If you noticed in the photo, I have half a lemon in the upper rack. You know why? If I have plates that had egg or meat/fish on them, the bad odours will go away with a lemon! #Dishwasherhack 😉


Three: Food processor

Review.com has chosen the best food processor in the market. Check it out here.

A food processor is a very practical tool in the kitchen and it comes very handy if you want to mix certain ingredients together or grate particular veg and fruit.

They come with different accessories and attachments, so we need to handle each part with care.

The main body of the processor needs wiping every time you use it with a damp (a little bit soapy) cloth. If the manufacturer says in the manual that the accessories are dishwasher safe, you may put them there. Otherwise, you can wash them as soon as you are done with them and air-dry them. Be careful with parts that have blades and store them away from children’s reach.


Image of mattresses - new home appliances
Photo by Neha Deshmukh on Unsplash

Four: Mattress

Which mattress is better? Check out Reviews.com guide!

In my humble opinion, we should invest in a good quality mattress (if you are aiming for a brand new one) for a number of reasons:

  • Its lifespan is around 8 years. So it will serve you well
  • Bad quality mattresses may cause you back and neck problems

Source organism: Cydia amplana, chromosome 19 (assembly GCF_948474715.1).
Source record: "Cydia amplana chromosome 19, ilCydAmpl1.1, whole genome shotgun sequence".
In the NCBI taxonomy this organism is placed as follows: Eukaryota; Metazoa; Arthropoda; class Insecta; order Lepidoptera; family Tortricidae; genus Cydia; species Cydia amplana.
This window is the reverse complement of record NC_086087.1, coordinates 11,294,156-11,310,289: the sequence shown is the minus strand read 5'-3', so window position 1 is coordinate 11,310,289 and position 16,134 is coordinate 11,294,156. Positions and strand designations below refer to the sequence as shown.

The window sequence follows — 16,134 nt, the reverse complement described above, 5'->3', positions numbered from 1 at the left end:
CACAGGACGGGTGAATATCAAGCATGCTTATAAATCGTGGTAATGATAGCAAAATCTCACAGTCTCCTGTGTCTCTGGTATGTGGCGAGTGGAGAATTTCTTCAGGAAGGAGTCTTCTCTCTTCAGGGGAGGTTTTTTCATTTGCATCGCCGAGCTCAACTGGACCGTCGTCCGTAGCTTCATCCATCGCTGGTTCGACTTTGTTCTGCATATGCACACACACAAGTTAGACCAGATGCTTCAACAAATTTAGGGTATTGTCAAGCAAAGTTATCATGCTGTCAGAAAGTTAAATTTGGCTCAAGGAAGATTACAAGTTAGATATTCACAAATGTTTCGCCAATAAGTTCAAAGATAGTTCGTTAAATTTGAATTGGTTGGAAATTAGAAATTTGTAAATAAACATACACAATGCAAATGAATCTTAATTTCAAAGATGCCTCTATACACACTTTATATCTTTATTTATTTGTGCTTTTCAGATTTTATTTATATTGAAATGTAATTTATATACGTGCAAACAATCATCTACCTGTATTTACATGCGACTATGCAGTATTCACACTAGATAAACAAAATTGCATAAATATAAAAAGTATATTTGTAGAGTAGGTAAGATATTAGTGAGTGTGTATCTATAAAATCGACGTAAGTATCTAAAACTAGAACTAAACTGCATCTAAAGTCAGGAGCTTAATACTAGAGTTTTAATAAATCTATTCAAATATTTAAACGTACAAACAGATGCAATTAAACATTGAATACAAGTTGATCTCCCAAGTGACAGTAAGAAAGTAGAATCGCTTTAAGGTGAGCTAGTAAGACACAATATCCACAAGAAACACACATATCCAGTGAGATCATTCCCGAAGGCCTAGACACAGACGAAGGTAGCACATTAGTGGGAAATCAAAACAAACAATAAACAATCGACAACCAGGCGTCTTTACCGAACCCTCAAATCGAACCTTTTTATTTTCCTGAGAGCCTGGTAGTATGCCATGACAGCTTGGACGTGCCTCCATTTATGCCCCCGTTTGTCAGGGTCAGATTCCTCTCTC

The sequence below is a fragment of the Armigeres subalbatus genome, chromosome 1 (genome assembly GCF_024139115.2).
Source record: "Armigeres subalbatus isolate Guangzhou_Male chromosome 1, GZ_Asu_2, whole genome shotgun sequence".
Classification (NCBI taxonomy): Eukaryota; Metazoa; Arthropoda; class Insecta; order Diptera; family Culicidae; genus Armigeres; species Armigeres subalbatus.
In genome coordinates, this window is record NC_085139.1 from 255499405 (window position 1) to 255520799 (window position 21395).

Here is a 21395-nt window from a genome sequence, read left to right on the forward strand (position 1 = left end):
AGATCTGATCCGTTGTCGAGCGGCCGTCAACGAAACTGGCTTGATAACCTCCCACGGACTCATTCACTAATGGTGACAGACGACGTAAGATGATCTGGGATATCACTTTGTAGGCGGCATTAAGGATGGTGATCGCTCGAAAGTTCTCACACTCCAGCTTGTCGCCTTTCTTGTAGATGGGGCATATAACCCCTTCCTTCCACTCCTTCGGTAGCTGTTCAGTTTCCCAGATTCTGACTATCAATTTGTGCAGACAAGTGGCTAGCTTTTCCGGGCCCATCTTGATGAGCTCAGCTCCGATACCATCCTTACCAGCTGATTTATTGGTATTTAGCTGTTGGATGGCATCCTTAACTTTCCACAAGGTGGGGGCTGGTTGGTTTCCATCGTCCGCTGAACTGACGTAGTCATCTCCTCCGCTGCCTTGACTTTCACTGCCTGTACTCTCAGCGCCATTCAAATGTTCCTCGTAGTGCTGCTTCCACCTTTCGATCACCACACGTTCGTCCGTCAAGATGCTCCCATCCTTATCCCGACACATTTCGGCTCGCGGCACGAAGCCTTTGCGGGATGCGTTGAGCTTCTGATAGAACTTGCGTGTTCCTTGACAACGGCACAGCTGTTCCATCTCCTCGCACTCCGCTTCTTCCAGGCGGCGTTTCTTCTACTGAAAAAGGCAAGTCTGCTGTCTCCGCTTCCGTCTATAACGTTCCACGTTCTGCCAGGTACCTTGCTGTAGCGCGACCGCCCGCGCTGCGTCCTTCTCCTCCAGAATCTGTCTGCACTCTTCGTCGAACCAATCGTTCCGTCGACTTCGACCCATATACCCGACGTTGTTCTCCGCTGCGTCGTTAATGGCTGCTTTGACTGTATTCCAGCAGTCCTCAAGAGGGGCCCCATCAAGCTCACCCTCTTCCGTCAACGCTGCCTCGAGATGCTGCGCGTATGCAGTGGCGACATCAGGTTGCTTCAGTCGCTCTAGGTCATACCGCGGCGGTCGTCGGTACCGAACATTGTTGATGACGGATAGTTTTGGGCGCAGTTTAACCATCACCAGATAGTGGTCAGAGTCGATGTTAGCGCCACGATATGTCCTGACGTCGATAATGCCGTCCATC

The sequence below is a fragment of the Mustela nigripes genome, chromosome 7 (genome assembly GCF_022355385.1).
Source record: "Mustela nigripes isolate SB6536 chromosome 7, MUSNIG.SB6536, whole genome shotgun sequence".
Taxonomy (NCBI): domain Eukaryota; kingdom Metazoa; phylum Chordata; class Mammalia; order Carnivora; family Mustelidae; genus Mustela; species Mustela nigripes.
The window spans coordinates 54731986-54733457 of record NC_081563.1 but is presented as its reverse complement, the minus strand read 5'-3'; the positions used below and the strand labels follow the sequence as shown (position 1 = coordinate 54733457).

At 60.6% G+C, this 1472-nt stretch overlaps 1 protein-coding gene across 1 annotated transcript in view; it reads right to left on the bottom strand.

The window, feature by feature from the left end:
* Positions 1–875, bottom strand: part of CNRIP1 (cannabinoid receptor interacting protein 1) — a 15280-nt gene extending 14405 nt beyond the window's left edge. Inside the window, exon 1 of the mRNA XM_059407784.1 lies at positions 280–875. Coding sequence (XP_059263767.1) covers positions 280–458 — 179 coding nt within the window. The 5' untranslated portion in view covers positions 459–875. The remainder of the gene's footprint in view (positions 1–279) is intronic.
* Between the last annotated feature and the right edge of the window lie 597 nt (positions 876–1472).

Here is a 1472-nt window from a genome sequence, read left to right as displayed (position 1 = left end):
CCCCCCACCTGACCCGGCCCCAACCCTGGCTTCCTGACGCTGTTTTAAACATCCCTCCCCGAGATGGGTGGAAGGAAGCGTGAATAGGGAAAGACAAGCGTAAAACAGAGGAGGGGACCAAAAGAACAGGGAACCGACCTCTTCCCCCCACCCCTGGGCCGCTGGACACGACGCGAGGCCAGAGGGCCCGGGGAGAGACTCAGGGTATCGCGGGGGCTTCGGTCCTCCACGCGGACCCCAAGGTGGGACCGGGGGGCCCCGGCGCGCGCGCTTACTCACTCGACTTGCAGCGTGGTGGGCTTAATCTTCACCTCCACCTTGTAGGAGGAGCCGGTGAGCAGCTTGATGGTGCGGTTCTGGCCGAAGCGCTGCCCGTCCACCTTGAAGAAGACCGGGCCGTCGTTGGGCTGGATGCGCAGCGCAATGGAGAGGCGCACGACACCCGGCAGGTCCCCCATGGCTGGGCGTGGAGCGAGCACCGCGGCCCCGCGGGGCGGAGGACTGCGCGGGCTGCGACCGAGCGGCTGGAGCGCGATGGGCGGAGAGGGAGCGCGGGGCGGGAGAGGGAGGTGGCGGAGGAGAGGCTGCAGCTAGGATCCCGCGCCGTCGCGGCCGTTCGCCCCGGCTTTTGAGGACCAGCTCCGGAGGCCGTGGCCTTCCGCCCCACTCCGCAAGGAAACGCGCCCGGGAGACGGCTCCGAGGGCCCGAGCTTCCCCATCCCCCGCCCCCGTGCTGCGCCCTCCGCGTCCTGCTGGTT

• You spend 6-8 hours sleeping. More than you sit on your sofa or desk!

The best way to maintain it is to:

  • Buy a mattress protector because it will trap in odours and sweat that you release during sleeping. That can go easily every month in the wash.
  • Every 2-3 months, take off all sheets and sprinkle baking soda on the mattress. It will absorb all odours in it. Leave it for around 3 hours then get your vacuum cleaner and give it a good hoover (best done with a mattress attachment)
  • Always ventilate your bed before making it. Yes! Don’t make your bed immediately after you get up, because your bed will still be warm and it needs to get cool and ventilated. So after you are up from bed, take off the duvet and pillows off the bed and open the window. After an hour or so, pat on the mattress a couple of times, then you are free to make your bed!

Image of a vacuum cleaner - new home appliances
Photo by The Creative Exchange on Unsplash

Five: Vacuum Cleaner

Ooooo, this is a tough one! Let’s see Reviews.com what they have to say. Check out their recommendation here.

Whatever vacuum you choose for your home, make sure it is practical for your needs.

Keep a mental note in your mind how you assembled the vacuum so that when you want to clean it, you can remember how to dismantle it. The reason why I am saying this is because you can easily take the hose, put soapy warm water in the bath, and let it soak overnight then air dry it. Same thing with the compartment (if the vacuum is bagless). The filter could be complicated so you better read from the manual how to clean it.

The brush head can be cleaned as well. If the head has a brush that can be dismantled, do so and get rid of hairs and other stuff but cutting them with scissors. Then you can soak the parts too.

The exterior of a vacuum can be wiped with a damp cloth.

In general, if you don’t pull the cable too much, or knock over the vacuum while vacuuming, you can guarantee your vacuum to live longer.

For more about cleaning, read my other blogs: